Another reason the AI community should get engaged is that the misuse of civilian products is not a problem that States can easily address on their own, or purely through intergovernmental processes. This is not least because governmental officials might lack the expertise to detect and monitor technological developments of concern. What’s more, the processes through which States introduce regulatory measures are typically highly politicized and may struggle to keep up with the speed at which AI tech is advancing.

Moreover, the tools that States and intergovernmental process have at their disposal to tackle the misuse of civilian technologies, such as stringent export controls and safety and security certification standards, may also jeopardize the openness of the current AI innovation ecosystem. From that standpoint, not only do AI practitioners have a key role to play, but it is strongly in their interest to play it.

AI researchers can be a first line of defence, as they are among the best placed to evaluate how their work may be misused. They can identify and try to mitigate problems before they occur—not only through design choices but also through self-restraint in the diffusion and trade of the products of research and innovation.

AI researchers may, for instance, decide not to share specific details about their research (the researchers that repurposed the drug-testing AI did not disclose the specifics of their experiment), while companies that develop AI products may decide not to develop certain features, restrict access to code that might be used maliciously, or add by-design security measures such as antitamper software, geofencing, and remote switches. Or they may apply the know-your-customer principle through the use of token-based authentication.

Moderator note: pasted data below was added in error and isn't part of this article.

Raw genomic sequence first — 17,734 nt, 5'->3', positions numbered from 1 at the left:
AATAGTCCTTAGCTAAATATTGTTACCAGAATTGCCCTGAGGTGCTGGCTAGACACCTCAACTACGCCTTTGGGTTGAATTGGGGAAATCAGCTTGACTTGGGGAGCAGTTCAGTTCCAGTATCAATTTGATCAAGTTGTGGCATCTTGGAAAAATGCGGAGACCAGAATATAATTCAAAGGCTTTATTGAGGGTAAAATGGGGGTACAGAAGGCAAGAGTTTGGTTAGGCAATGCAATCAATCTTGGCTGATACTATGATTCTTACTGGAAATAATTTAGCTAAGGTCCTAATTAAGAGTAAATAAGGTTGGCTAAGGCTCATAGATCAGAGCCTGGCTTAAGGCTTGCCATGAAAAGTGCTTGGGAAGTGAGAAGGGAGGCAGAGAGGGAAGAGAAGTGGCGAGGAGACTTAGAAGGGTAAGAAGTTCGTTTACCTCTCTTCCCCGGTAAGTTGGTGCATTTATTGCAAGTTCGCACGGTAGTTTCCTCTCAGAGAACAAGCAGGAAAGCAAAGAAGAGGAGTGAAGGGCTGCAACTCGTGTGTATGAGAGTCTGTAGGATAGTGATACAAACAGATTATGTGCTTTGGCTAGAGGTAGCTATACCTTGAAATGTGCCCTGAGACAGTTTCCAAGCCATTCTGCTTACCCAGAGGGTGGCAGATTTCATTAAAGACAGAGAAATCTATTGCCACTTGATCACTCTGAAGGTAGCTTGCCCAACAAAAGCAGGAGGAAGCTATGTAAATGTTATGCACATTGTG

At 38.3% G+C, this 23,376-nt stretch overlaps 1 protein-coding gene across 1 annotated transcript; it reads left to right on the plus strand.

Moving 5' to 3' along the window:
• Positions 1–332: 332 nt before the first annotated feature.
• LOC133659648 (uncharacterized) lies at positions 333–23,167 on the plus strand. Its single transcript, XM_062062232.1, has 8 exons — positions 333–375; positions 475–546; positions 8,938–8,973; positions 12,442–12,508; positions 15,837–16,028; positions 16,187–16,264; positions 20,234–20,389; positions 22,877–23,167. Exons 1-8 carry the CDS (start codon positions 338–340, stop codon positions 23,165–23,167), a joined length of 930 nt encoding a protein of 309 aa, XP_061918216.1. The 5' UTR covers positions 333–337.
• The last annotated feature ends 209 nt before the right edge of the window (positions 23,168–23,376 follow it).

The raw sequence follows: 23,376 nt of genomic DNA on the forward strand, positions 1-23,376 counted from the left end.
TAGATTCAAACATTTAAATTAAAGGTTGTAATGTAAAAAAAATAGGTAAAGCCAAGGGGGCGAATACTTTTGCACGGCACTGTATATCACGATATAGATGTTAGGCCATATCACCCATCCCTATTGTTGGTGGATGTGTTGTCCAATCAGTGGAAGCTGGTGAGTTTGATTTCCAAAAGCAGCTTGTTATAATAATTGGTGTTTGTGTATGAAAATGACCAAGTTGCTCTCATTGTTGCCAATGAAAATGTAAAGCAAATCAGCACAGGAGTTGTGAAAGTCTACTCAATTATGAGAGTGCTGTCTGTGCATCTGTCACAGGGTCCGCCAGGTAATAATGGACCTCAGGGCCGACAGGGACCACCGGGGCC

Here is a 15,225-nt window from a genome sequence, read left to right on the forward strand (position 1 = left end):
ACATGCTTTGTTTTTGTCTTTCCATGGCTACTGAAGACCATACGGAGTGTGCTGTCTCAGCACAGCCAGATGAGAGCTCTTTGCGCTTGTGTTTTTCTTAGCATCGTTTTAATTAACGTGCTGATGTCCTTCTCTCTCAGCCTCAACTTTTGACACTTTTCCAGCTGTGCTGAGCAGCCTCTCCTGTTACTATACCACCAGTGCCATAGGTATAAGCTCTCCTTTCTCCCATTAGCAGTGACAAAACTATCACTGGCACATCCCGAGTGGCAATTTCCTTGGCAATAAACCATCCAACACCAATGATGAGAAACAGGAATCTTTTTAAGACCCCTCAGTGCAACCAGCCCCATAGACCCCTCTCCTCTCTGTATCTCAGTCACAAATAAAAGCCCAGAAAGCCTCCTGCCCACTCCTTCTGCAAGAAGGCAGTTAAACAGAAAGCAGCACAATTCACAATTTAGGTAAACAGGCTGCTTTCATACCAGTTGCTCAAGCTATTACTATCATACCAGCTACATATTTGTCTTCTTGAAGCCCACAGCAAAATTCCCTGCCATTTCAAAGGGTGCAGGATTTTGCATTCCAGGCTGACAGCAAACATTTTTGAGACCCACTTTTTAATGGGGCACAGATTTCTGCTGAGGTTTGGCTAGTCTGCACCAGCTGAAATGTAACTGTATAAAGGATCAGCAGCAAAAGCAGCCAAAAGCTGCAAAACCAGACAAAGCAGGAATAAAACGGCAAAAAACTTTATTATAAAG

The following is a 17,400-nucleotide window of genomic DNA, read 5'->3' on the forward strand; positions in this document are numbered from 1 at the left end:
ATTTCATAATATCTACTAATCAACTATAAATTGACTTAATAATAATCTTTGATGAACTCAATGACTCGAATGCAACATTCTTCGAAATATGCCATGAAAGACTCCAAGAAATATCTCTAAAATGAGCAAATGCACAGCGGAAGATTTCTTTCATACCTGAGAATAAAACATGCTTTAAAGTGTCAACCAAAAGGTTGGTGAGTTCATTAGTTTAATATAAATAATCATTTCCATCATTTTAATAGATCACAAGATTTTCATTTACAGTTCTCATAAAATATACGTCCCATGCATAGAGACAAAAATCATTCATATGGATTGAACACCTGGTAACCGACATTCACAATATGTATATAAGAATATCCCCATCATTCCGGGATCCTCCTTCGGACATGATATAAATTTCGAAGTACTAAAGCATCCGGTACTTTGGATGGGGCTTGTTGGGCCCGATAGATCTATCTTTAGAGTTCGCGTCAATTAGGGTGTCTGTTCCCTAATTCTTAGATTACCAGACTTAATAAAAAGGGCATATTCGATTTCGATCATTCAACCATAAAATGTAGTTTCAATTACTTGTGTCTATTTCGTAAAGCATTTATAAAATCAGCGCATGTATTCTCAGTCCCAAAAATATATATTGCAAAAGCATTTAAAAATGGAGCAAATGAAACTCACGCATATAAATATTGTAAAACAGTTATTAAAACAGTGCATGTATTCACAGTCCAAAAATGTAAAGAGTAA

Such measures will certainly not eliminate the risks of misuse entirely—and they may also have drawbacks—but they can at least help to reduce them. These measures can also help keep at bay potential governmental restrictions, for example on data sharing, which could undermine the openness of the field and hold back technological progress.

To engage with the risks that the misuse of AI poses to peace and security, AI practitioners do not have to look further than existing recommended practices and tools for responsible innovation. There is no need to develop an entirely new tool kit or set of principles. What matters is that peace and security risks are regularly considered, particularly in technology-impact assessments. The appropriate risk-mitigation measures will flow from there.

Responsible AI innovation is not a silver bullet for all the societal challenges brought by advances in AI. However, it is a useful and much-needed approach, especially when it comes to peace and security risks. It offers a bottom-up approach to risk identification, in a context where the multipurpose nature of AI makes top-down governance approaches difficult to develop and implement, and possibly detrimental to progress in the field.

Certainly, it would be unfair to expect AI practitioners alone to foresee and to address the full spectrum of possibilities through which their work could be harmful. Governmental and intergovernmental processes are absolutely necessary, but peace and security, and thus all our safety, are best served by the AI community getting on board. The steps AI practitioners can take do not need to be very big, but they could make all the difference.

Authors’ note: This post was originally published by IEEE Spectrum in August 2022. All content is the responsibility of the authors, and does not necessarily reflect the views of their organizations.

Funding Statement

This programme was made possible by the generous support from the European Union